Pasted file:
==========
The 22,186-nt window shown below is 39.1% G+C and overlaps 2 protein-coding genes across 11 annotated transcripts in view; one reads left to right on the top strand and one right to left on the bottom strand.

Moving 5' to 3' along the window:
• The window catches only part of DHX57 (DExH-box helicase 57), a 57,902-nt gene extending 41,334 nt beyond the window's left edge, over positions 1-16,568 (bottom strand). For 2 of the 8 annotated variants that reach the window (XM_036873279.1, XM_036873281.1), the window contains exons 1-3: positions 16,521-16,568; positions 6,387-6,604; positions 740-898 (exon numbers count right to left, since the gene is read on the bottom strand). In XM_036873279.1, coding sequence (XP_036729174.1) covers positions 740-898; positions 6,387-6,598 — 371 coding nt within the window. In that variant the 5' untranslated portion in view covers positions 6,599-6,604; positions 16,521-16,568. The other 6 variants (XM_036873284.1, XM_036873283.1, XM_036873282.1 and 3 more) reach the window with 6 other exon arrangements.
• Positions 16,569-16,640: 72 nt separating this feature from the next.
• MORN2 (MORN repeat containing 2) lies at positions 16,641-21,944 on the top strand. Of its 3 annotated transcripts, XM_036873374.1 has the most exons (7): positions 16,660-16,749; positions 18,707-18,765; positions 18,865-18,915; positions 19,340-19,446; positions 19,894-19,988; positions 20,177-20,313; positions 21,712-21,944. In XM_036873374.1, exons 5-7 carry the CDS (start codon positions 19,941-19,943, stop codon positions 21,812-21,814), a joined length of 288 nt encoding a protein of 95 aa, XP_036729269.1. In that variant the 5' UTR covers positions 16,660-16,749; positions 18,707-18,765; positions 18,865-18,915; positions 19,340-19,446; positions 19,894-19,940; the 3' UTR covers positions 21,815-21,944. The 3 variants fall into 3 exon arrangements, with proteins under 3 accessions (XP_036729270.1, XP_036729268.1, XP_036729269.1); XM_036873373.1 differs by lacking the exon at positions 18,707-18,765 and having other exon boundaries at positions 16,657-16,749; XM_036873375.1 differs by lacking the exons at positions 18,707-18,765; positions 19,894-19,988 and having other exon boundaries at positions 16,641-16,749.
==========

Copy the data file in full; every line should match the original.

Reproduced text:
The 22,186-nt window shown below is 39.1% G+C and overlaps 2 protein-coding genes across 11 annotated transcripts in view; one reads left to right on the top strand and one right to left on the bottom strand.

Moving 5' to 3' along the window:
• The window catches only part of DHX57 (DExH-box helicase 57), a 57,902-nt gene extending 41,334 nt beyond the window's left edge, over positions 1-16,568 (bottom strand). For 2 of the 8 annotated variants that reach the window (XM_036873279.1, XM_036873281.1), the window contains exons 1-3: positions 16,521-16,568; positions 6,387-6,604; positions 740-898 (exon numbers count right to left, since the gene is read on the bottom strand). In XM_036873279.1, coding sequence (XP_036729174.1) covers positions 740-898; positions 6,387-6,598 — 371 coding nt within the window. In that variant the 5' untranslated portion in view covers positions 6,599-6,604; positions 16,521-16,568. The other 6 variants (XM_036873284.1, XM_036873283.1, XM_036873282.1 and 3 more) reach the window with 6 other exon arrangements.
• Positions 16,569-16,640: 72 nt separating this feature from the next.
• MORN2 (MORN repeat containing 2) lies at positions 16,641-21,944 on the top strand. Of its 3 annotated transcripts, XM_036873374.1 has the most exons (7): positions 16,660-16,749; positions 18,707-18,765; positions 18,865-18,915; positions 19,340-19,446; positions 19,894-19,988; positions 20,177-20,313; positions 21,712-21,944. In XM_036873374.1, exons 5-7 carry the CDS (start codon positions 19,941-19,943, stop codon positions 21,812-21,814), a joined length of 288 nt encoding a protein of 95 aa, XP_036729269.1. In that variant the 5' UTR covers positions 16,660-16,749; positions 18,707-18,765; positions 18,865-18,915; positions 19,340-19,446; positions 19,894-19,940; the 3' UTR covers positions 21,815-21,944. The 3 variants fall into 3 exon arrangements, with proteins under 3 accessions (XP_036729270.1, XP_036729268.1, XP_036729269.1); XM_036873373.1 differs by lacking the exon at positions 18,707-18,765 and having other exon boundaries at positions 16,657-16,749; XM_036873375.1 differs by lacking the exons at positions 18,707-18,765; positions 19,894-19,988 and having other exon boundaries at positions 16,641-16,749.